The Center of Everything is very much Ruby Pepperdine’s story: the story of how she is dealing with grief in the wake of her grandmother’s death, the story of how she is navigating new and old friendships, and the story of how she’s trying to figure out what she believes in and why.  BUT The Center of Everything is *also* the story of a place, a very specific place, a small-town in New Hampshire called Bunning.  Bunning is a place where everyone knows your name, where there are acapella groups, amateur stargazing groups, and yearly essay contests about the town’s founder for schoolchildren.  Bunning is the type of town where you can have friends for your whole life and things like parades are whole-town-wide shebangs. Because of all this, Bunning is as much as character in this story as Ruby and the lessons she learns about loving and understanding your place are essential to her healing AND her sense of identity.  I live in a place like Bunning, so this was ESPECIALLY special to me (“That’s my town,” I wanted to shout over and over,) but I think you could live anywhere and still connect to Bunning and recognize it as as a fundamental element of this story’s success.

The Center of Everything is on sale now.  If you can’t buy a copy, check one out from your local library.  If they don’t have it, request they buy a copy.  I think The Center of Everything skews a little bit younger than some middle-grade books (Ruby has just turned 12) but I think it still has lots of appeal to more sophisticated readers because it is so well-written.  It reminded me of Gary Schmidt’s work: thoughtful and really emotionally moving.  I highly recommend this for readers aged 9-12 and, particularly, the readers you have (oh, you know the ones) who hunger for books that are more – the readers who want books that will jolt them with moments of recognition.

The Center of Everything made me cry.  It also made my heart flutter with happiness as I saw all the pieces of it come together with such deliberate plotting and, yes, such love.  The Center of Everything is a lovely piece of art for many reasons but perhaps most of all because it’s a book about how the hole, the thing you think is missing, can be the thing that not just turns your life inside out but also shows you everything strong, good, and kind in your world.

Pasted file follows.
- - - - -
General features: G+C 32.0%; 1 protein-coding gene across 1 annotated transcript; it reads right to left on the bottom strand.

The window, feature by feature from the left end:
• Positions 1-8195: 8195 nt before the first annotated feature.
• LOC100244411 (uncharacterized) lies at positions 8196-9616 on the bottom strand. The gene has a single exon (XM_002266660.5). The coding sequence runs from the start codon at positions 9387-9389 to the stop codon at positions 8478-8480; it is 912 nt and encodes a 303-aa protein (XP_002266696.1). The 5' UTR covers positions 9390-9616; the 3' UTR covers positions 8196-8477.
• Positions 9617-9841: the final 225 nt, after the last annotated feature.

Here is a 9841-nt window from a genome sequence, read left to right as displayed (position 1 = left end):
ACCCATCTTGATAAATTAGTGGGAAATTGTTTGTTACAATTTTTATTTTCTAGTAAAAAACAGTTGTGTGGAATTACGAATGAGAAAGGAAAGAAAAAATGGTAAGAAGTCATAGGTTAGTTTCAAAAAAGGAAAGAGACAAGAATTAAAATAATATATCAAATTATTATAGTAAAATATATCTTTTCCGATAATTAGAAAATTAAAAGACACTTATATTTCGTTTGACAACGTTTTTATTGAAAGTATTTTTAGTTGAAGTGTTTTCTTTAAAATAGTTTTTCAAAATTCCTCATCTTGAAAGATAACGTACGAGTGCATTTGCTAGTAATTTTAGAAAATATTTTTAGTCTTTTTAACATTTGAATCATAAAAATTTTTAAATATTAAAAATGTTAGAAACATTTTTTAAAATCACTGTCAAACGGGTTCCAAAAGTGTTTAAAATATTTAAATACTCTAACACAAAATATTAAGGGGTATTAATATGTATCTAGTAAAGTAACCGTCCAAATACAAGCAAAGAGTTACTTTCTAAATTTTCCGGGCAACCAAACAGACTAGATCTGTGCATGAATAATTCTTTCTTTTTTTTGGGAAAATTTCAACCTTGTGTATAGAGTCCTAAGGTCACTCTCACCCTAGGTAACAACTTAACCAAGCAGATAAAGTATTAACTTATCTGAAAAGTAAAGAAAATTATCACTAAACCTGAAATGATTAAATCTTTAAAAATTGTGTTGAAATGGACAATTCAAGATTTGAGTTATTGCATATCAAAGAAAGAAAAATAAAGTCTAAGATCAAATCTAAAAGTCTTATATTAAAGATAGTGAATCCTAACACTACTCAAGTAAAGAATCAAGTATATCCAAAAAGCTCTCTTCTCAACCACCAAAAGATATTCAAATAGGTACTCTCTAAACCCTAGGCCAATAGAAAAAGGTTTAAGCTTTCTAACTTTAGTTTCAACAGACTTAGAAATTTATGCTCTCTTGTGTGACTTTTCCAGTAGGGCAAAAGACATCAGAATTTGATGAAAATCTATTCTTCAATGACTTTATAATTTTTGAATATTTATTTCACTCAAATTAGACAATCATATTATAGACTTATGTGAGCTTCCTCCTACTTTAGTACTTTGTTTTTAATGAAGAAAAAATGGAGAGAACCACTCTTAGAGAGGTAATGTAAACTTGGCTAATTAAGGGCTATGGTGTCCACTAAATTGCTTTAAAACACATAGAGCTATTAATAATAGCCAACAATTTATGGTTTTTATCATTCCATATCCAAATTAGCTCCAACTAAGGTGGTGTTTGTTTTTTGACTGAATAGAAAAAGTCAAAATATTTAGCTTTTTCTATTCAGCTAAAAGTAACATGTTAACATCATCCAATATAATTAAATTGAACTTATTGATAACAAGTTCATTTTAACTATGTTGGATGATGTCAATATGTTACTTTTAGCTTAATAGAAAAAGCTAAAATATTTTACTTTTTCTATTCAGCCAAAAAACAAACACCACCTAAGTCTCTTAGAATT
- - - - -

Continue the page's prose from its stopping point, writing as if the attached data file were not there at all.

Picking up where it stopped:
And in you.

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Tween Tuesday: Doll Bones by Holly Black

dollbonesWhat’s the scariest thing you can think of?  A thing that is almost universally feared?  Spiders?  Clowns?  Public speaking?  What about … creepy dolls?  You know the kind, the kind that have heads that seem to sit uncomfortably on their cloth shoulders, the ones with porcelain arms and legs that bend in unnatural ways, the ones with too big smiles for their soft fabric faces, the ones with shiny eyes that blink slowly closed when you lay them down yet somehow still seem to be watching you?  Oooh, did you feel that little shudder?

Yup, that’s scary.  You know what’s scarier though?  What’s the scariest thing I can think of?  Middle school.

Many years ago during a high school assignment, my English class was given a piece of paper and told to draw pictures about our impressions of our life through four stages: before entering school, during elementary school, during middle school, and during high school.  We worked in solitude and then compared pictures.  Everyone had different drawings for before school and elementary school, though most of the “before school” pictures were just colors or flowers and hearts.  Our high school sections, naturally, had the most detail and even writing but they were all different too.  Only one thing was the same: our middle school sections.  Independently the whole class, from the most popular kids to the most nerdy, had colored their middle school section with black marks, scribbles, red Xs, scrawls and jumbles of the angriest, darkest, ugliest colors.  We laughed about it at the time but I never forgot that – for all of us middle school was a jumble of darkness, a scrawl of deep unhappiness.  All these years later this is still so revealing to me.